Down the rabbit hole of the Israeli soldier
The digital age is altering our perception and experience of reality in profound ways yet to be studied. In 1996, professor Kevin Robins wrote his influential article about the virtual unconscious in the post photography age. In that article he warns us softly that we've done so much to achieve freedom and shift the control back to the individual that we might just be loosing the balance, reaching a degree of control on things that alters them and alters us back. Digital photography is already taken for granted, the image can be controlled to the pixel level, reconstructed, molded, you name it. It is such a high level of control that you can barely trust it to reflect reality anymore. Even Reuters or "60 minutes" fall for these things.
Robbins's main claim is that in a photo you can reveal more than the eye saw, but a digital image/simulation reveals your subconscious. Towards the end of the article he expresses an ethical concern: what happens to a soldier that doesn't get his hands dirty anymore? A soldier that presses a button and the whole of Baghdad disappears? A soldier who shoots from a war plane after years of training on video games and flight simulators? Does he have the sense of killing a person or is he so detached from the human face through technology mediation? Will humanity turn into a cold blooded high tech murder scene? Robbins speaks of it briefly, almost tip toes around it at the end of his article. He thinks soldiers might suffer now from new kinds of virtual post-traumas caused by the perception gap between the simulation and the real, and says some of the first gulf war soldiers already show some new symptoms of that sort.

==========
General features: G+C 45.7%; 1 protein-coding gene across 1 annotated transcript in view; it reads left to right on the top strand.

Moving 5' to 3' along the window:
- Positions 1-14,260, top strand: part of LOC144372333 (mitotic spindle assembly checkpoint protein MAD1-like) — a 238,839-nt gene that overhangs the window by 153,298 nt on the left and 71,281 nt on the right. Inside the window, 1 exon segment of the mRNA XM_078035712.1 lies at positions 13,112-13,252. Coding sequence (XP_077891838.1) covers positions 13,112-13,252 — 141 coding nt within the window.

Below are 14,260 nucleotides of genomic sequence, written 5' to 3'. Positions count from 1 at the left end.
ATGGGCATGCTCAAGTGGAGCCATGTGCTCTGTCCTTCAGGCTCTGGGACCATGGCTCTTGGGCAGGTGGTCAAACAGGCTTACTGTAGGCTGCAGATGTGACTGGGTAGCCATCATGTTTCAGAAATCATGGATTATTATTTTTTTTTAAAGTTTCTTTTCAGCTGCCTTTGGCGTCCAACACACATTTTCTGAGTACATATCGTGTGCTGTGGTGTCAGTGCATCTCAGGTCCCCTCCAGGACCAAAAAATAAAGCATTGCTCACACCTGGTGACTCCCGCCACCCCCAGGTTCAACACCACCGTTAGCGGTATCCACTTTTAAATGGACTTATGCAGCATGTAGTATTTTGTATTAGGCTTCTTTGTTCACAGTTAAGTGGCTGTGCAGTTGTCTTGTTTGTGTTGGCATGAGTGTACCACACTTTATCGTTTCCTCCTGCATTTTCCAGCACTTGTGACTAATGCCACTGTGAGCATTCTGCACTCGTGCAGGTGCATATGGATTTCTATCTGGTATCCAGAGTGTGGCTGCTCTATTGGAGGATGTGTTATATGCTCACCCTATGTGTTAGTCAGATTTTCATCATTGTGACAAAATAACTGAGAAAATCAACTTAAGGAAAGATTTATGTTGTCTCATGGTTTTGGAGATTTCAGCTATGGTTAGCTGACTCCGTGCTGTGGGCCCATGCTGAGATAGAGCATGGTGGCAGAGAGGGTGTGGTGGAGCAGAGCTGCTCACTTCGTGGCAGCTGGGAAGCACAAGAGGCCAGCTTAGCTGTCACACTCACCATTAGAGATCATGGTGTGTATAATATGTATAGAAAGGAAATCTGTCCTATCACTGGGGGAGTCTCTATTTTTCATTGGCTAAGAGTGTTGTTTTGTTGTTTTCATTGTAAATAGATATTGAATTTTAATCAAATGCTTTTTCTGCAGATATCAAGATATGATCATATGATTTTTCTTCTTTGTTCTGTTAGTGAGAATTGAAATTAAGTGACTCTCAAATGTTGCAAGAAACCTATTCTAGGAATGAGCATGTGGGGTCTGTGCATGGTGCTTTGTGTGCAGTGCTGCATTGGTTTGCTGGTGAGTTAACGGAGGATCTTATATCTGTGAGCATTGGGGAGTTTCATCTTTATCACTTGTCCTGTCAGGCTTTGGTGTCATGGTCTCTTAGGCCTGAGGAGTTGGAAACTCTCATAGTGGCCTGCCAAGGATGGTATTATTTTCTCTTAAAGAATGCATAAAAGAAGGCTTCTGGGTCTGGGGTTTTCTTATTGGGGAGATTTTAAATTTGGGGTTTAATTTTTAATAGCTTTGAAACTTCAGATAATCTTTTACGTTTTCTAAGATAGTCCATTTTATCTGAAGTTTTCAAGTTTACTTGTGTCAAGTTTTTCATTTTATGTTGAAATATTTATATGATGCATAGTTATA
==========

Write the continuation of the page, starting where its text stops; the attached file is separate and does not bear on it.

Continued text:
You've made it through the intro, sorry if it was too academic, I had to present the issue. I want to talk about the subconscious of the Israeli soldier, in light of that. Around 15 years ago, during the first Intifada uprising, it was my generation's time in the army. They had to invent everything the army uses today. From there things took a turn and we became what we are today. Before that we were a bit innocent in our fighting, it was war as we knew it, with tanks in the desert. One of the concepts invented was at first top secret but today known to all: the elite units called "Shimshon" and "Duvdevan", people who learned perfect Arabic and disguised themselves as Gaza citizens, taking a great personal risk. Many of them killed terrorists from a short range under this cover.
Many of those fine young men, who found themselves in these new challenging army duties, although having weekly shrink meetings, couldn't really stand the psychological pressure. An intelligent young man convinces himself he protects his country this way but part of him just doesn't like him wondering around at nights and shooting people in the head, even if they're terrorists. I remember the first generation of "Shimshon". A large part of those men changed their attitudes towards human life; it became a cheap thing you can bet on. So they bet on their own lives. They used to play "Russian roulette" with their guns and some of them shot themselves. Some of their friends who lived to tell could never get back to normal life; some are in mental conditions till this very day. I have 3 friends who served in those times and their way to cope with it was to become spiritual/ pacifist in quite extreme ways.
During this second Lebanon war I kept thinking of the pilots of the war planes, Israel's best sons, hand picked. They rattle there up in the skies hitting their targets like in the flight simulator, like in the video games. And than they come back home, watch the news and see the pictures of the dead, civilians, sometimes children, who were caught in the fire. What happens in their virtual subconscious? How do they connect between their buttons and this frozen blooded body? Do they feel that horrible life draining feeling of "I took someone's life"? Is the virtuality of it making it easier or worse to bare?
Sorry fore those heavy questions, people, that's my way of dealing with the aftermath.